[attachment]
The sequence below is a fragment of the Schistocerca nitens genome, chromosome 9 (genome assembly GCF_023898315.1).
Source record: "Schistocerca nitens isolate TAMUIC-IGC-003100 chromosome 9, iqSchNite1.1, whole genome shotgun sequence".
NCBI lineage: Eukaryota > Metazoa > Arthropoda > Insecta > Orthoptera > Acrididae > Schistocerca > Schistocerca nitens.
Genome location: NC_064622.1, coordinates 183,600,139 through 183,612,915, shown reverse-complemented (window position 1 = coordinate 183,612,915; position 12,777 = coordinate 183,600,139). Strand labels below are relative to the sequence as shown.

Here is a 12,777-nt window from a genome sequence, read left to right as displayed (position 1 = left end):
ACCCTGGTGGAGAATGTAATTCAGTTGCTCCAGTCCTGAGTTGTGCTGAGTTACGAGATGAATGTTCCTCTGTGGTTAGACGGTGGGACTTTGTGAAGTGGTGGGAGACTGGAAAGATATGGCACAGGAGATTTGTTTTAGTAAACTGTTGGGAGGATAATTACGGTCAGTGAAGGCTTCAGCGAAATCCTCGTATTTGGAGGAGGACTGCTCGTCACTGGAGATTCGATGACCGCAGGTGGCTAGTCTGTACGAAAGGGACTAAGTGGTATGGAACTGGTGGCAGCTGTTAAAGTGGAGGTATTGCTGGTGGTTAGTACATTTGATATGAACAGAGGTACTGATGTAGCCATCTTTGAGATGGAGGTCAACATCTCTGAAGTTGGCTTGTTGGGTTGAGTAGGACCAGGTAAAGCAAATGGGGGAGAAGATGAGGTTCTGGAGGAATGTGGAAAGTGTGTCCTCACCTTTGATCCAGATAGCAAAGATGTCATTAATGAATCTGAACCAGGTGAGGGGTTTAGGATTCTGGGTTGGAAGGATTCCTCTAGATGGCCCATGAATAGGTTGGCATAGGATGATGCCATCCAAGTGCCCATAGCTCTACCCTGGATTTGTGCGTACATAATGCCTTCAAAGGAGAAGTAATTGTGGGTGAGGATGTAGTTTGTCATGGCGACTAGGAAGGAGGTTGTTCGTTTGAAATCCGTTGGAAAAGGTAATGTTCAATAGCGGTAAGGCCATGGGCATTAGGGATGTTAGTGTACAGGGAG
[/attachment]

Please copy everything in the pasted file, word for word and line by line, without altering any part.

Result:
The sequence below is a fragment of the Schistocerca nitens genome, chromosome 9 (genome assembly GCF_023898315.1).
Source record: "Schistocerca nitens isolate TAMUIC-IGC-003100 chromosome 9, iqSchNite1.1, whole genome shotgun sequence".
NCBI lineage: Eukaryota > Metazoa > Arthropoda > Insecta > Orthoptera > Acrididae > Schistocerca > Schistocerca nitens.
Genome location: NC_064622.1, coordinates 183,600,139 through 183,612,915, shown reverse-complemented (window position 1 = coordinate 183,612,915; position 12,777 = coordinate 183,600,139). Strand labels below are relative to the sequence as shown.

Here is a 12,777-nt window from a genome sequence, read left to right as displayed (position 1 = left end):
ACCCTGGTGGAGAATGTAATTCAGTTGCTCCAGTCCTGAGTTGTGCTGAGTTACGAGATGAATGTTCCTCTGTGGTTAGACGGTGGGACTTTGTGAAGTGGTGGGAGACTGGAAAGATATGGCACAGGAGATTTGTTTTAGTAAACTGTTGGGAGGATAATTACGGTCAGTGAAGGCTTCAGCGAAATCCTCGTATTTGGAGGAGGACTGCTCGTCACTGGAGATTCGATGACCGCAGGTGGCTAGTCTGTACGAAAGGGACTAAGTGGTATGGAACTGGTGGCAGCTGTTAAAGTGGAGGTATTGCTGGTGGTTAGTACATTTGATATGAACAGAGGTACTGATGTAGCCATCTTTGAGATGGAGGTCAACATCTCTGAAGTTGGCTTGTTGGGTTGAGTAGGACCAGGTAAAGCAAATGGGGGAGAAGATGAGGTTCTGGAGGAATGTGGAAAGTGTGTCCTCACCTTTGATCCAGATAGCAAAGATGTCATTAATGAATCTGAACCAGGTGAGGGGTTTAGGATTCTGGGTTGGAAGGATTCCTCTAGATGGCCCATGAATAGGTTGGCATAGGATGATGCCATCCAAGTGCCCATAGCTCTACCCTGGATTTGTGCGTACATAATGCCTTCAAAGGAGAAGTAATTGTGGGTGAGGATGTAGTTTGTCATGGCGACTAGGAAGGAGGTTGTTCGTTTGAAATCCGTTGGAAAAGGTAATGTTCAATAGCGGTAAGGCCATGGGCATTAGGGATGTTAGTGTACAGGGAG